As the CEO of a company that proudly touts its products as eco-friendly, I am often asked by reporters, investors, and others, "How do we know you aren't just Green Washing?" For TerraCycle, the answer is easy. We manufacture and package most of our products entirely from waste -- Including a lot of non-recyclable waste. So if weren't making use of the waste, you can be sure it would be in a landfill somewhere.
But the question makes me think about the products I see people use everyday. How many are green washing and how many are truly environmentally friendly. The watchdog group CorpWatch defines greenwashing as "the phenomena of socially and environmentally destructive corporations or governments attempting to preserve and expand their markets or power by posing as friends of the environment." Well it's easy to tell when governments are green washing -- take George Bush's Clear Skies program, for example. Sure Clear Skies sounds great, but the program actually weakens the Clean Air Act and results in less regulation of air pollutants.
It's much harder to decipher the true environmental value of consumer products. That's because the claims are harder to fact check and quantify. Sure, the product might be made from Organic Cotton, but if it's shipped it to China to be manufactured and then shipped back, then how eco-friendly could it really be? But how do you know? Many consumers, busy with jobs and families, have little choice but to take things at face value.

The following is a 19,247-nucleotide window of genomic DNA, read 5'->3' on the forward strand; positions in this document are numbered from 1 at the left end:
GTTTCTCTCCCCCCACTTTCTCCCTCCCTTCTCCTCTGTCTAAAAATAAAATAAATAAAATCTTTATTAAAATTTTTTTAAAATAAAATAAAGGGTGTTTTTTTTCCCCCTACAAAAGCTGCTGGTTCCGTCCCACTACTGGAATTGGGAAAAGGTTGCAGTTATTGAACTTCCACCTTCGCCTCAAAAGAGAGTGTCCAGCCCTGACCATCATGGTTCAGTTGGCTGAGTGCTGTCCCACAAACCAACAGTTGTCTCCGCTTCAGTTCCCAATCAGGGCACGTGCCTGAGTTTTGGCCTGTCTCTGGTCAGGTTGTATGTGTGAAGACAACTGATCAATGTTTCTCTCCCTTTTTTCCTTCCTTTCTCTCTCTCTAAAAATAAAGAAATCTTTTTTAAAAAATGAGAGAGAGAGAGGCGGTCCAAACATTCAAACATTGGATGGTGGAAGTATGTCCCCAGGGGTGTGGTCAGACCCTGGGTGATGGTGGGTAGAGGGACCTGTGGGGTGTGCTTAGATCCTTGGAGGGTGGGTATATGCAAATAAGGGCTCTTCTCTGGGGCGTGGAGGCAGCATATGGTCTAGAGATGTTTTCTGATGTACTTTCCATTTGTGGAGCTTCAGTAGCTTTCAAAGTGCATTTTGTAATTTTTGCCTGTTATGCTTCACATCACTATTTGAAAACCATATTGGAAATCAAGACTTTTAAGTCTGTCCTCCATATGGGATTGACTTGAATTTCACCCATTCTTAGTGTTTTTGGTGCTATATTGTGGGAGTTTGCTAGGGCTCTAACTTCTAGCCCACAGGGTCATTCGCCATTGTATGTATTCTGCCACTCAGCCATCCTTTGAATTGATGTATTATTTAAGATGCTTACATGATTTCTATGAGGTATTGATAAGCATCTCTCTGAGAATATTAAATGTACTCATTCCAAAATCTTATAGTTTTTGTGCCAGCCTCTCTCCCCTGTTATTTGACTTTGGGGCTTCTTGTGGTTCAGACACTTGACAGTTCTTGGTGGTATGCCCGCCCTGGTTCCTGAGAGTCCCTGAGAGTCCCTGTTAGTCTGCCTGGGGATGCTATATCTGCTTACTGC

Oddly enough, some products that seem like clear examples of green washing turn out to be truly green. After seeing many lawn mower companies claiming to be green, I wondered, "How eco-friendly could a lawn mower really be?" Then I met the founder of Neuton, Inc., who gave me a sample of his battery-operated lawn mower. I was wrong. Some battery-operated lawn mowers are in fact green.
Some products sound so eco-friendly and yet are misleading the public. My (least) favorite example of this is the profileration of the "Eco-Shaped" water bottle being marketed by Poland Springs and others. It is "Eco-Shaped" because it uses 30 percent less plastic than the old bottle. But what about the other 70 percent? It is not even post-consumer plastic. So how "Eco" is that shape?
Are there examples of green washing that irk you? Or, more interestingly, what are some surprising items you had pegged for Green Washing but were surprised to find are truly green?